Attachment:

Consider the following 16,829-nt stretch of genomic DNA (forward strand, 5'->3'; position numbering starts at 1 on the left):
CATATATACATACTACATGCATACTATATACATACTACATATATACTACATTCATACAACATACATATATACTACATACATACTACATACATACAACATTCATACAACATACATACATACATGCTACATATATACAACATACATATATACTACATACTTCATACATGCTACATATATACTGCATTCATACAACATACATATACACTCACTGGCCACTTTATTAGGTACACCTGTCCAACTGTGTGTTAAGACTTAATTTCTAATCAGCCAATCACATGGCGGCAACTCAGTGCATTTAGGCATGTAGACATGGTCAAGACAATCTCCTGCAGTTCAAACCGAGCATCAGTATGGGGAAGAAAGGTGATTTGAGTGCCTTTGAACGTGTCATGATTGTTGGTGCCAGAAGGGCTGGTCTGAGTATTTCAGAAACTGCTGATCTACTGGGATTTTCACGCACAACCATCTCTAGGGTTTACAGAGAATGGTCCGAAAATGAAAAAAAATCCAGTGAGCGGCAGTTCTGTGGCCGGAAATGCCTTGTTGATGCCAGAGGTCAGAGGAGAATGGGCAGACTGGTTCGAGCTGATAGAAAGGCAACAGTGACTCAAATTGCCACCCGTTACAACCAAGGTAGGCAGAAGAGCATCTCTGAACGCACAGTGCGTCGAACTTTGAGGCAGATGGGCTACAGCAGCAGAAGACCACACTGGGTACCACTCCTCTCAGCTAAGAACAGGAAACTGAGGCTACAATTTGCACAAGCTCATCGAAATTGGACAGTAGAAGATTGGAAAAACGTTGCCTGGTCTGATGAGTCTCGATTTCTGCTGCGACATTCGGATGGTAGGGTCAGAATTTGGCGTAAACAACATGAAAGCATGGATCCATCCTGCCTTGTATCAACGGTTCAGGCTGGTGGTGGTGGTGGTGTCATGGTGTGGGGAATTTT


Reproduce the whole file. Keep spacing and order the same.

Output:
Consider the following 16,829-nt stretch of genomic DNA (forward strand, 5'->3'; position numbering starts at 1 on the left):
CATATATACATACTACATGCATACTATATACATACTACATATATACTACATTCATACAACATACATATATACTACATACATACTACATACATACAACATTCATACAACATACATACATACATGCTACATATATACAACATACATATATACTACATACTTCATACATGCTACATATATACTGCATTCATACAACATACATATACACTCACTGGCCACTTTATTAGGTACACCTGTCCAACTGTGTGTTAAGACTTAATTTCTAATCAGCCAATCACATGGCGGCAACTCAGTGCATTTAGGCATGTAGACATGGTCAAGACAATCTCCTGCAGTTCAAACCGAGCATCAGTATGGGGAAGAAAGGTGATTTGAGTGCCTTTGAACGTGTCATGATTGTTGGTGCCAGAAGGGCTGGTCTGAGTATTTCAGAAACTGCTGATCTACTGGGATTTTCACGCACAACCATCTCTAGGGTTTACAGAGAATGGTCCGAAAATGAAAAAAAATCCAGTGAGCGGCAGTTCTGTGGCCGGAAATGCCTTGTTGATGCCAGAGGTCAGAGGAGAATGGGCAGACTGGTTCGAGCTGATAGAAAGGCAACAGTGACTCAAATTGCCACCCGTTACAACCAAGGTAGGCAGAAGAGCATCTCTGAACGCACAGTGCGTCGAACTTTGAGGCAGATGGGCTACAGCAGCAGAAGACCACACTGGGTACCACTCCTCTCAGCTAAGAACAGGAAACTGAGGCTACAATTTGCACAAGCTCATCGAAATTGGACAGTAGAAGATTGGAAAAACGTTGCCTGGTCTGATGAGTCTCGATTTCTGCTGCGACATTCGGATGGTAGGGTCAGAATTTGGCGTAAACAACATGAAAGCATGGATCCATCCTGCCTTGTATCAACGGTTCAGGCTGGTGGTGGTGGTGGTGTCATGGTGTGGGGAATTTT